Jenny McCarthy Gets Her Money's Worth From Free Speech

At what point does a person take the freedom of speech too far?  Most people cite the example of shouting "fire" or "bomb" in a crowded theater, which could cause extreme physical injuries including trampling deaths. Most of us recognize the prudence of safeguards against such actions. We accept certain limitations on speech when it comes to probable public endangerment. Other people cite the Presidential Death Threat as an example. We're not allowed to proclaim, "I will kill the President of the United States," unless we want the Secret Service kicking down our door.  That too, most of us understand.  But what about the murky areas between obvious extremes?  What if endangerment is subtle and erosive rather than overt and explosive?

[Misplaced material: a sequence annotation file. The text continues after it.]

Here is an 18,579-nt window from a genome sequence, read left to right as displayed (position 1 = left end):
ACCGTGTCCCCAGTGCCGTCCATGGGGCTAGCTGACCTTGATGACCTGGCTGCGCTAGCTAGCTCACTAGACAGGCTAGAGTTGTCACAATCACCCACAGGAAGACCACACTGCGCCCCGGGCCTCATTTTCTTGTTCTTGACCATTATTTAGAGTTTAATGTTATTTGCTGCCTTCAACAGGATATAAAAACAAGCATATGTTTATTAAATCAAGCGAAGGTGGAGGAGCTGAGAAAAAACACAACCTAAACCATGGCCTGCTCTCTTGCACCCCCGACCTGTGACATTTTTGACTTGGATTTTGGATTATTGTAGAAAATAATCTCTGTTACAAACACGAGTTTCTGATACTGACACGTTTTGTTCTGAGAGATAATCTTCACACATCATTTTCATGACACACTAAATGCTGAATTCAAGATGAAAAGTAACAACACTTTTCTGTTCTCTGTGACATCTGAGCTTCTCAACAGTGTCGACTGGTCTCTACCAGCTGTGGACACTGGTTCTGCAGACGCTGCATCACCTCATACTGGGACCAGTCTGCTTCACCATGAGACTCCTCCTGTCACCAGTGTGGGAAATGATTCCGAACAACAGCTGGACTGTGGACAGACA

At what point does someone incite a riot rather than passionately express her views to the public?  At what point does condemnation of a nation's administration turn into aid and comfort to the enemy?  When is art too obscene to display?  The answers to these questions are constantly negotiated, decisions are renewed or overturned with each new court battle, regulation, or arrest.  Each nation's enforcement of these issues differs.  Any criticism of Chinese government will get you imprisoned.  Not here in the U.S.  Chuck Norris can say states are on the road to secession, which he will support, and he is free to go about his business.  That may or may not be because he is Chuck Norris.  The Japanese, who are apparently allowed to inflict psychological trauma as a television prank, will censor mild gore--which seems to be the complete opposite of here.